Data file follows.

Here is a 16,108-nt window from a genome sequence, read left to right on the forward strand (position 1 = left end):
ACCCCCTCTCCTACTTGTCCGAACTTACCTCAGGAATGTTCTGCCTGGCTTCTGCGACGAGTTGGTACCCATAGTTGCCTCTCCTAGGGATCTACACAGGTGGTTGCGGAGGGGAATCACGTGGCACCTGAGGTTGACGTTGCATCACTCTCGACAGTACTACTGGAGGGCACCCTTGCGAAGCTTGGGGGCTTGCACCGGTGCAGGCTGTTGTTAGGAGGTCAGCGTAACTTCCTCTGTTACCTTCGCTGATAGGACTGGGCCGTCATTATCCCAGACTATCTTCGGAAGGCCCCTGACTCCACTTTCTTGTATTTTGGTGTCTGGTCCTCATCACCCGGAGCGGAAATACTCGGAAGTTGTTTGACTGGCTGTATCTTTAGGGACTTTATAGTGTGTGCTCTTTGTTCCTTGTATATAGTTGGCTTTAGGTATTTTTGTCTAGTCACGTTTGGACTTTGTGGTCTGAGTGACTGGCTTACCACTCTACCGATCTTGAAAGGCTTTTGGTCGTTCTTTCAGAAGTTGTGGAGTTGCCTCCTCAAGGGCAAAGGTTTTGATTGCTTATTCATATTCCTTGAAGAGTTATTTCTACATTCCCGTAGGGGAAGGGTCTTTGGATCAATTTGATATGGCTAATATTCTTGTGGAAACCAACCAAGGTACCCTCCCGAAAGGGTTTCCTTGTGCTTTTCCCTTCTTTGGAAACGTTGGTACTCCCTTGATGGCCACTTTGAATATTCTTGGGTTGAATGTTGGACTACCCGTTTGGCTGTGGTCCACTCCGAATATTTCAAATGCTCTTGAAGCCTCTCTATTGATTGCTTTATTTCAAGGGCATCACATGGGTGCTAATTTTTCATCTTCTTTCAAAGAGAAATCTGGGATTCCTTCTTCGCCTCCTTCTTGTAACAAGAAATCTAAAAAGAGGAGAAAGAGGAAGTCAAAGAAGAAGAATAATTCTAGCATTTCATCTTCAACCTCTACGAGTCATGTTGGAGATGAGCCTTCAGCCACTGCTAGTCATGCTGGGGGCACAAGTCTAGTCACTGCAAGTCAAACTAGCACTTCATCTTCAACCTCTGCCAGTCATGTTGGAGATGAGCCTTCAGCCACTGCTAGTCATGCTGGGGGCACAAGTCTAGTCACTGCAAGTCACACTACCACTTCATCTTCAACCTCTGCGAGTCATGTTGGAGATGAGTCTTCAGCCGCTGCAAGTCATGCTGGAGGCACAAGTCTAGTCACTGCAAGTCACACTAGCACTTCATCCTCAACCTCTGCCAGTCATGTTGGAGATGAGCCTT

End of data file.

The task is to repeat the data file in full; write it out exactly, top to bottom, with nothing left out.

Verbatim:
Here is a 16,108-nt window from a genome sequence, read left to right on the forward strand (position 1 = left end):
ACCCCCTCTCCTACTTGTCCGAACTTACCTCAGGAATGTTCTGCCTGGCTTCTGCGACGAGTTGGTACCCATAGTTGCCTCTCCTAGGGATCTACACAGGTGGTTGCGGAGGGGAATCACGTGGCACCTGAGGTTGACGTTGCATCACTCTCGACAGTACTACTGGAGGGCACCCTTGCGAAGCTTGGGGGCTTGCACCGGTGCAGGCTGTTGTTAGGAGGTCAGCGTAACTTCCTCTGTTACCTTCGCTGATAGGACTGGGCCGTCATTATCCCAGACTATCTTCGGAAGGCCCCTGACTCCACTTTCTTGTATTTTGGTGTCTGGTCCTCATCACCCGGAGCGGAAATACTCGGAAGTTGTTTGACTGGCTGTATCTTTAGGGACTTTATAGTGTGTGCTCTTTGTTCCTTGTATATAGTTGGCTTTAGGTATTTTTGTCTAGTCACGTTTGGACTTTGTGGTCTGAGTGACTGGCTTACCACTCTACCGATCTTGAAAGGCTTTTGGTCGTTCTTTCAGAAGTTGTGGAGTTGCCTCCTCAAGGGCAAAGGTTTTGATTGCTTATTCATATTCCTTGAAGAGTTATTTCTACATTCCCGTAGGGGAAGGGTCTTTGGATCAATTTGATATGGCTAATATTCTTGTGGAAACCAACCAAGGTACCCTCCCGAAAGGGTTTCCTTGTGCTTTTCCCTTCTTTGGAAACGTTGGTACTCCCTTGATGGCCACTTTGAATATTCTTGGGTTGAATGTTGGACTACCCGTTTGGCTGTGGTCCACTCCGAATATTTCAAATGCTCTTGAAGCCTCTCTATTGATTGCTTTATTTCAAGGGCATCACATGGGTGCTAATTTTTCATCTTCTTTCAAAGAGAAATCTGGGATTCCTTCTTCGCCTCCTTCTTGTAACAAGAAATCTAAAAAGAGGAGAAAGAGGAAGTCAAAGAAGAAGAATAATTCTAGCATTTCATCTTCAACCTCTACGAGTCATGTTGGAGATGAGCCTTCAGCCACTGCTAGTCATGCTGGGGGCACAAGTCTAGTCACTGCAAGTCAAACTAGCACTTCATCTTCAACCTCTGCCAGTCATGTTGGAGATGAGCCTTCAGCCACTGCTAGTCATGCTGGGGGCACAAGTCTAGTCACTGCAAGTCACACTACCACTTCATCTTCAACCTCTGCGAGTCATGTTGGAGATGAGTCTTCAGCCGCTGCAAGTCATGCTGGAGGCACAAGTCTAGTCACTGCAAGTCACACTAGCACTTCATCCTCAACCTCTGCCAGTCATGTTGGAGATGAGCCTT